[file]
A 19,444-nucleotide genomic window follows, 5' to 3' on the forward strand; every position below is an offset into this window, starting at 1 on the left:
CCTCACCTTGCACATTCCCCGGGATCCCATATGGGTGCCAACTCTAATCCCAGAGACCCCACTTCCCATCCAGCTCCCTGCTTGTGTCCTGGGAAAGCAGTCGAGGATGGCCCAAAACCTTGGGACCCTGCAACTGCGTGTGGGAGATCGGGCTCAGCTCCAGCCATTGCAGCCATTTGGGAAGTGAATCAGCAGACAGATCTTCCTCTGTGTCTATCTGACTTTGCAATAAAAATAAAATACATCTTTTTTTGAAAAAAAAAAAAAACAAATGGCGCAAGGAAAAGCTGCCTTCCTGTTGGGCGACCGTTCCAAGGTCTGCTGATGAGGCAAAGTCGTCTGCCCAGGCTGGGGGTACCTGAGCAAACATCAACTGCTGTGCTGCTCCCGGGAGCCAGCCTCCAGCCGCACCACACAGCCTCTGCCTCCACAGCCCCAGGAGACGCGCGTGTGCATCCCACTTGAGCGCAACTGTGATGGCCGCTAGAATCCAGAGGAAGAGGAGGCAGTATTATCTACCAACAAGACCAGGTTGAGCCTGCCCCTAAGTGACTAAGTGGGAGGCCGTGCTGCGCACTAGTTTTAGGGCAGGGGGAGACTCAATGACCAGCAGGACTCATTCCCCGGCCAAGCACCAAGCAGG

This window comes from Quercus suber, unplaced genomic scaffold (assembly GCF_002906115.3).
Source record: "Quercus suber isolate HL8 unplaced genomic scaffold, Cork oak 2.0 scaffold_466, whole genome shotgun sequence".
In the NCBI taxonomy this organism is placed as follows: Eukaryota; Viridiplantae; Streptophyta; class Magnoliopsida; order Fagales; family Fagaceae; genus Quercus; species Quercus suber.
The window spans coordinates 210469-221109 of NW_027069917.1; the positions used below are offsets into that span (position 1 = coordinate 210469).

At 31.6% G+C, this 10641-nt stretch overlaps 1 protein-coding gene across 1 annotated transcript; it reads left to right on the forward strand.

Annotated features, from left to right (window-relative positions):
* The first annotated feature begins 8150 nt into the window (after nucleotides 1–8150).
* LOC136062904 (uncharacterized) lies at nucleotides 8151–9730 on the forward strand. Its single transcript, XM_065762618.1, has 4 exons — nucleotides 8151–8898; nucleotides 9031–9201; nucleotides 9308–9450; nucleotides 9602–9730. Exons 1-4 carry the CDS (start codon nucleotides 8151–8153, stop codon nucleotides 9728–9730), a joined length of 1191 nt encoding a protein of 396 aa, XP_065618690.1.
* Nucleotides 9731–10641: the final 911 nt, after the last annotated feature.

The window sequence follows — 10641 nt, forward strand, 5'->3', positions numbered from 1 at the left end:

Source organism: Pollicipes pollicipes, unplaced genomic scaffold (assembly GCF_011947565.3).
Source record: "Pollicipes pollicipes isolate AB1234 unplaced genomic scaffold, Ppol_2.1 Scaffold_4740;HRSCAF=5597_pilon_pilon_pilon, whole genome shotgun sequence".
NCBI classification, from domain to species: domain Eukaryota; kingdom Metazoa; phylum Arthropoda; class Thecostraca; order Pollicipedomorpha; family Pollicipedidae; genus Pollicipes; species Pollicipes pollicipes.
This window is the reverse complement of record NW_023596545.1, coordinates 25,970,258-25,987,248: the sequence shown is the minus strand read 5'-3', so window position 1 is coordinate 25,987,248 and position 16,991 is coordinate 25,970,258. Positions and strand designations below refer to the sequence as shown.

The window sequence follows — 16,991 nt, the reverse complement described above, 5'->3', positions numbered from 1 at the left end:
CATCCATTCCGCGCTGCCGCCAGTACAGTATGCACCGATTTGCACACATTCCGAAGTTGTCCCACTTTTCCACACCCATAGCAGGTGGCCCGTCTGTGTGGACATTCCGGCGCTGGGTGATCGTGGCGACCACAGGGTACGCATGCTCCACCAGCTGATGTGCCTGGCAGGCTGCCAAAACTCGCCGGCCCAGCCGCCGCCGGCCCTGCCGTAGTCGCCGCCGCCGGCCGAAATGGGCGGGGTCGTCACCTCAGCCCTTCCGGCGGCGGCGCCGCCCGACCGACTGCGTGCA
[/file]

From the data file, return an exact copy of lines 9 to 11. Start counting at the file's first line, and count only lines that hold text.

* The first annotated feature begins 8150 nt into the window (after nucleotides 1–8150).
* LOC136062904 (uncharacterized) lies at nucleotides 8151–9730 on the forward strand. Its single transcript, XM_065762618.1, has 4 exons — nucleotides 8151–8898; nucleotides 9031–9201; nucleotides 9308–9450; nucleotides 9602–9730. Exons 1-4 carry the CDS (start codon nucleotides 8151–8153, stop codon nucleotides 9728–9730), a joined length of 1191 nt encoding a protein of 396 aa, XP_065618690.1.
* Nucleotides 9731–10641: the final 911 nt, after the last annotated feature.